Even though I know the context of this image I still thing the pattern of dancing morning sunlight on the railway bridge wall is deceptive. It looks as though the bridge may be crossing water, but in reality it is a pattern created by the shadows of tree branches next to the bridge and the relief texture of the stones with which it is built.
My walk this week is one with winter frost and sunshine in abundance – it was very enjoyable. I did not have the inclination to climb on this particular morning and so took to the local park and from there headed down to the river. The tide was not high and there was little or no wind so the river Loughor and its marshy estuary were still and bright.
My walk this week around the lakeside in York University campus proved, to me at least, that it has a wonderful environment for learning. The fading light would suggest it was pretty late in the day by this stage of my walk but it had just turned 4pm!
As I wandered along the twisting footpath behind York University on my walk this week the sun slipped lower and provided a wonderful yellow as the backdrop to a lattice of branches in the trees lining the path. There were many other busily patterned views on my walk around the campus lake with the hanging branches of weeping willows creating natural veils against the water or the network of fine limbs and twigs od silver birch against the fading sky.
At about the half way point on the return along the linear route of my walk this week there is a kissing gate which stands alone at the junction of a small footpath leading off through the fields. The photo below suggests a peck on the cheek rather than a kiss but though I went to get a photo of the reflections in the path-side pool, I didn’t actually go through the gate. It was, as I said, standing alone and there was no need to go through it when I could go round – I wondered why it was there at all but was conscious of not using it. Had it been made of wood I am certain I would have used it but while the idea of a gate of this design has practical purposes, the modern materials rather spoil the effect.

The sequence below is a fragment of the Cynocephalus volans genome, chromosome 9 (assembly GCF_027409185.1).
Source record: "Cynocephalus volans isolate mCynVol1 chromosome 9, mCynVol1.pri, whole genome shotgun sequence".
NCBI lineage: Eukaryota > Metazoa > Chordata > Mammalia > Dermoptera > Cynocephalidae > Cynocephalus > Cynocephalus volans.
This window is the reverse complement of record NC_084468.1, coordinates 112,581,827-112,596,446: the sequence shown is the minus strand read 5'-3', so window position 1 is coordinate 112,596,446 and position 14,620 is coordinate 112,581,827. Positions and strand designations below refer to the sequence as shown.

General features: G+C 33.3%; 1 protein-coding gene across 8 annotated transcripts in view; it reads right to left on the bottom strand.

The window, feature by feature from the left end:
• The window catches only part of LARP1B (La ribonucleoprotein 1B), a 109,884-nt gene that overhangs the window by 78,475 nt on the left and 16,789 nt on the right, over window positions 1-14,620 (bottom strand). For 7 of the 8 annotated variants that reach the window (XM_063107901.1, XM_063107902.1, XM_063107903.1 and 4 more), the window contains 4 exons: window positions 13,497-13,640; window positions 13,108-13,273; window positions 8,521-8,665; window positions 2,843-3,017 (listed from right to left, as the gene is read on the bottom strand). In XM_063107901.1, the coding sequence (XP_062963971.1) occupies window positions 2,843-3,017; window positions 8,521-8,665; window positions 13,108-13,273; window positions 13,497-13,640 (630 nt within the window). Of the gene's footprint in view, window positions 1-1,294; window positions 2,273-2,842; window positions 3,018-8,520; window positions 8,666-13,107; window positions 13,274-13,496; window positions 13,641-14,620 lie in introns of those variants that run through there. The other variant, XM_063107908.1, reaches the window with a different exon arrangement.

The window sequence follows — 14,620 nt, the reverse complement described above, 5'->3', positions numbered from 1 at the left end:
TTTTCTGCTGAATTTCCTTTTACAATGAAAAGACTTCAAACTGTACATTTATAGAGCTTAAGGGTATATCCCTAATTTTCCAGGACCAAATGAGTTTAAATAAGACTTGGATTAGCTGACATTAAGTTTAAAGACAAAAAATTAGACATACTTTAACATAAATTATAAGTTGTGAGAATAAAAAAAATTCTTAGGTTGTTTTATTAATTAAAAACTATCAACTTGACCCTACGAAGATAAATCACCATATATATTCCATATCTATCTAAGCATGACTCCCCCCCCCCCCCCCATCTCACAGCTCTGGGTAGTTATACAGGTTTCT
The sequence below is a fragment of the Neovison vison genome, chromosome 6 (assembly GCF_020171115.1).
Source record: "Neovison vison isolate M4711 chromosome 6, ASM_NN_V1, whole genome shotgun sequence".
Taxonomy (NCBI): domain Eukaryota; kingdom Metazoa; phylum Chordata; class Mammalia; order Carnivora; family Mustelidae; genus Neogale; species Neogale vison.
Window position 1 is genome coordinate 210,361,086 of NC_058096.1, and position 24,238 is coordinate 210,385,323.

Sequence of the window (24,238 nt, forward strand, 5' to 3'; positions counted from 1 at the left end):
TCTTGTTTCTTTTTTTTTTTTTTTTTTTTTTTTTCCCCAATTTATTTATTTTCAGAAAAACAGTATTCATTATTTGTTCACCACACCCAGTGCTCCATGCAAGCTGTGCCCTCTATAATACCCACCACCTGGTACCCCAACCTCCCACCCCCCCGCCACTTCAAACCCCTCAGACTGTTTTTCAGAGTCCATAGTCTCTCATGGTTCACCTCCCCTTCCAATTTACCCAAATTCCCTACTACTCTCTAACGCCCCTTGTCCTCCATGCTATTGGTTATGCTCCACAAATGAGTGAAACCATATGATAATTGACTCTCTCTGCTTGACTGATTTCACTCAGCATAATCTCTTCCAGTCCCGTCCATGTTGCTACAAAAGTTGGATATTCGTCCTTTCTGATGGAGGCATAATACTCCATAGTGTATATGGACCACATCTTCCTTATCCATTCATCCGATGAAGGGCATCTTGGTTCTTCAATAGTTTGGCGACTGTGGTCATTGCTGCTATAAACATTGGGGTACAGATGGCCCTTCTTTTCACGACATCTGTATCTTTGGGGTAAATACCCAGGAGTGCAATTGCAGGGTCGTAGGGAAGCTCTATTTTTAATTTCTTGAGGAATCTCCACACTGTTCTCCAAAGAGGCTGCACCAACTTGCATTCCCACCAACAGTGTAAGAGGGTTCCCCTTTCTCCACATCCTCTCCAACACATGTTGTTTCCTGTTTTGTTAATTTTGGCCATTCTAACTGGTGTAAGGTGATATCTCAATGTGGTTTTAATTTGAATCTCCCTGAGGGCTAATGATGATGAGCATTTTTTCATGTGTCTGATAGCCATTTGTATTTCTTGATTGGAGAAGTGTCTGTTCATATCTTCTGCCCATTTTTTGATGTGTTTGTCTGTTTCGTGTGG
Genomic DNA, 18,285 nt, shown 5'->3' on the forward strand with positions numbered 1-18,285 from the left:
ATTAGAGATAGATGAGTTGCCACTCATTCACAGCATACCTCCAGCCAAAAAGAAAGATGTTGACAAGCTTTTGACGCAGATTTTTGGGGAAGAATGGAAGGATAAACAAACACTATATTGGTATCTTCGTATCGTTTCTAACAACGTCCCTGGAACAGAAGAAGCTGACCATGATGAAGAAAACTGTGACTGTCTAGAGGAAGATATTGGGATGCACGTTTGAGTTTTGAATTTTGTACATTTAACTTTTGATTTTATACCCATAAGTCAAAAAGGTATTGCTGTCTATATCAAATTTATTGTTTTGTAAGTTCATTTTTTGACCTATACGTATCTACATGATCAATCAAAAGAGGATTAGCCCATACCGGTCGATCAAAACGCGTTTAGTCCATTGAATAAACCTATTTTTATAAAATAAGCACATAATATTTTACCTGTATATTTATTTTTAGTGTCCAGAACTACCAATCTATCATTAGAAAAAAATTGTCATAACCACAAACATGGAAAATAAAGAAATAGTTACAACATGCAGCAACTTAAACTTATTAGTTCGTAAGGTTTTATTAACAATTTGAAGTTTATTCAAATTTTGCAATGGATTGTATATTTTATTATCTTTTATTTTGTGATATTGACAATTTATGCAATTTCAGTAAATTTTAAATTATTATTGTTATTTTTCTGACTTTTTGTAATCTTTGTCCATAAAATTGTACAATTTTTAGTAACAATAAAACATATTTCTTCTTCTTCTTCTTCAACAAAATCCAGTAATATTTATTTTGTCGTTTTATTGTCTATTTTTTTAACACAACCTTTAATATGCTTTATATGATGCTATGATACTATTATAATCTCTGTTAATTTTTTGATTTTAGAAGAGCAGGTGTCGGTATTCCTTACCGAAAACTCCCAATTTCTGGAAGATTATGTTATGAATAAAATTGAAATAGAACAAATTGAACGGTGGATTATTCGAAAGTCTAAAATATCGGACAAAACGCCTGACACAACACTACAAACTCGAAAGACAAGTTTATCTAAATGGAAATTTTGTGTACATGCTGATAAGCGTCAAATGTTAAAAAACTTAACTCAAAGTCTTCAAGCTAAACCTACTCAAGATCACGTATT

My walk this week was longer than I had originally intended and I think that is partly the result of the straight path I was on. Even where the path was not straight, the bend was long and gentle and my memory of it from a number of years ago was not clear enough for me not to want to see round the bend. The result was that the sun was pretty low in the sky on my return.
During my woodland walk this week it was easy to forget that anyone else existed while in amongst the trees – except for the background sound of human activity. The traffic of a suburban area on the edge of farmland was not really significant – more-so was the rising and falling volume of the tractor at work in the fields, recorded on my iPhone 6s. This, however, could not detract from the enjoyment of the woodland environment on a peaceful end-of-summer day just prior to our holiday in Scotland.
Nearing the end of my walk this week and one of the eastern exits to Roath Park in Cardiff, I am struck by the classic pose set by this cormorant. There are many, many birds of many different species in Roath Park but determining the variety of any specific bird is somewhat of a challenge to me. So I think this is a cormorant and the other avian profile in the images below I think is a Yellow Legged Gull in its first year . . . but don’t quote me on it. The swans I know are swans but what variety of swan I could not say.
Not being able to identify many of the creatures, avian or otherwise, or much of the plant life I see around me in any given environment, does not reduce or hamper my enjoyment and appreciation of that environment, either natural or urban. The naming and labelling of things has its advantages when it comes to communication and understanding but for the purposes of StillWalks and my own personal enjoyment of my surroundings and the benefits I get from it, it is not necessary to name everything. Indeed, considering that StillWalks videos have no voiceovers (or music), it is not necessary to name anything! It is only in my blog posts that you will “hear my voice” so to speak.
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